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Container lines hit with $300m - $350m weekly revenue loss from coronavirus

Container lines hit with  $300m - $350m weekly revenue loss from coronavirus
Container lines are taking an estimated revenue hit of $300m - $350m as they blank sailings due to the impact coronavirus in China according to analysts Sea-Intelligence.

In its weekly newsletter SeaIntel highlighted that with the extended closure of Chinese factories extremely low levels of exports were forcing the mass cancellation of sailings.

According to the analyst in a “very short period of time” lines had blanked an additional 31 sailings on the transpacific and Asia – Europe trades due to the coronavirus, on top of existing cancelled voyages over the lull of Chinese New Year.

On the transpacific some 21 sailings had been blanked equating to 198,500 teu of capacity, these came in addition to 61 voyages cancelled over Chinese New Year.

On the Asia – Europe trade, where larger vessels are deployed, 10 additional sailings were blanked taking out some 151,000 teu of capacity. Lines had already blanked 51 sailings over the holiday period on the Asia – North Europe/Med trade.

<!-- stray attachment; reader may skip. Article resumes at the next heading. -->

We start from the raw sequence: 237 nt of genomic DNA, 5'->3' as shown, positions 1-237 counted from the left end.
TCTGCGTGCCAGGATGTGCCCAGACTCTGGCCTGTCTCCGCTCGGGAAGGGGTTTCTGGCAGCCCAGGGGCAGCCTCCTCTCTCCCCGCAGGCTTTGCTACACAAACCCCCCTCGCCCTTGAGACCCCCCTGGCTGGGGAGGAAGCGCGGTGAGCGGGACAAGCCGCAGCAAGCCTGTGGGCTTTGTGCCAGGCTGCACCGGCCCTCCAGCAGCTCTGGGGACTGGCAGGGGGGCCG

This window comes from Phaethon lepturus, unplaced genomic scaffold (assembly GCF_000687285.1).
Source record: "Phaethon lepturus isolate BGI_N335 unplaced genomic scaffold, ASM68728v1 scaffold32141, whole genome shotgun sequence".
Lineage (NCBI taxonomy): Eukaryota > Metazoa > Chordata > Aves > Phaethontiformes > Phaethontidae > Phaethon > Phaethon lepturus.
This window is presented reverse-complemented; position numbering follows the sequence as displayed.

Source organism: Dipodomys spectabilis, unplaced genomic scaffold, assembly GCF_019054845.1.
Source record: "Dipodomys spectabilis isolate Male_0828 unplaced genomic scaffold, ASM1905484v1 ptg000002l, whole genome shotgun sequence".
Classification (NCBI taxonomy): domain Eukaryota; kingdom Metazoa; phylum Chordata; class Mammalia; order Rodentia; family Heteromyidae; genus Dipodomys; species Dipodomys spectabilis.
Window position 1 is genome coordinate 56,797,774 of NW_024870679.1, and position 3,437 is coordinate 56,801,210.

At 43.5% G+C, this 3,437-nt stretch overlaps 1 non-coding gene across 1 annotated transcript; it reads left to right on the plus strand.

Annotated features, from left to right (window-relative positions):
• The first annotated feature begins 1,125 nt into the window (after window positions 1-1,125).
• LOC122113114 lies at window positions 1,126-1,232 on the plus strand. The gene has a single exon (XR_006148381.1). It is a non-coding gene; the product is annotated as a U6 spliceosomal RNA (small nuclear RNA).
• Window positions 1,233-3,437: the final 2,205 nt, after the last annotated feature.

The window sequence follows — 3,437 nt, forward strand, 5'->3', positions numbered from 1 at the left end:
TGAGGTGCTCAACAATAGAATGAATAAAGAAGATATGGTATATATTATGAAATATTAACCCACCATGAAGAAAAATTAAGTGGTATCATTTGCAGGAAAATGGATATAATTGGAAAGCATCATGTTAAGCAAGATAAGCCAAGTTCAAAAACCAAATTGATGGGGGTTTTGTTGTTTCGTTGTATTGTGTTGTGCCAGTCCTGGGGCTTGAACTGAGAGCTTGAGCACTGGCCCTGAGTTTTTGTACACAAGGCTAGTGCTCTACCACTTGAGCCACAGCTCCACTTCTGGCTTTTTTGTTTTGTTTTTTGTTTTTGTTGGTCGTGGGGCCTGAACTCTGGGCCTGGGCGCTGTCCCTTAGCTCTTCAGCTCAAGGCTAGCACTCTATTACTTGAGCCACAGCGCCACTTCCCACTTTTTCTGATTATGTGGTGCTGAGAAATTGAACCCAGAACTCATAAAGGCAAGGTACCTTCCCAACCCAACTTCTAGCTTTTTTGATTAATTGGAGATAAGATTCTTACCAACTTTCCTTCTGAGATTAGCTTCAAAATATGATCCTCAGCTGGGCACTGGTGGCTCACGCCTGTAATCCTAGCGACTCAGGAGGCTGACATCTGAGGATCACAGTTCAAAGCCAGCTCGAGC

In real terms for container lines this will equate to a substantial hit on revenues. “In very round numbers, we are experiencing a shortfall of some 300,000 - 350,000 teu per week in the market. Again, in very round numbers, if this is at average rate levels of around $1,000 per teu it equals a revenue shortfall for the carriers of $300-350m per week,” SeaIntel said.

For shippers using backhaul trades the result could be the shortage of capacity in the weeks to come and also therefore increased rates.

“The rapid mass-cancellation of additional sailings have a high likelihood of causing capacity shortages for back-haul shippers 3-6 weeks into the future, depending on geography. Back-haul shippers should therefore now prepare not only contingency plans for potential capacity issues, but also for significant price spikes,” the report said.

Read all Seatrade Maritime News coverage on the impact of the coronavirus on shipping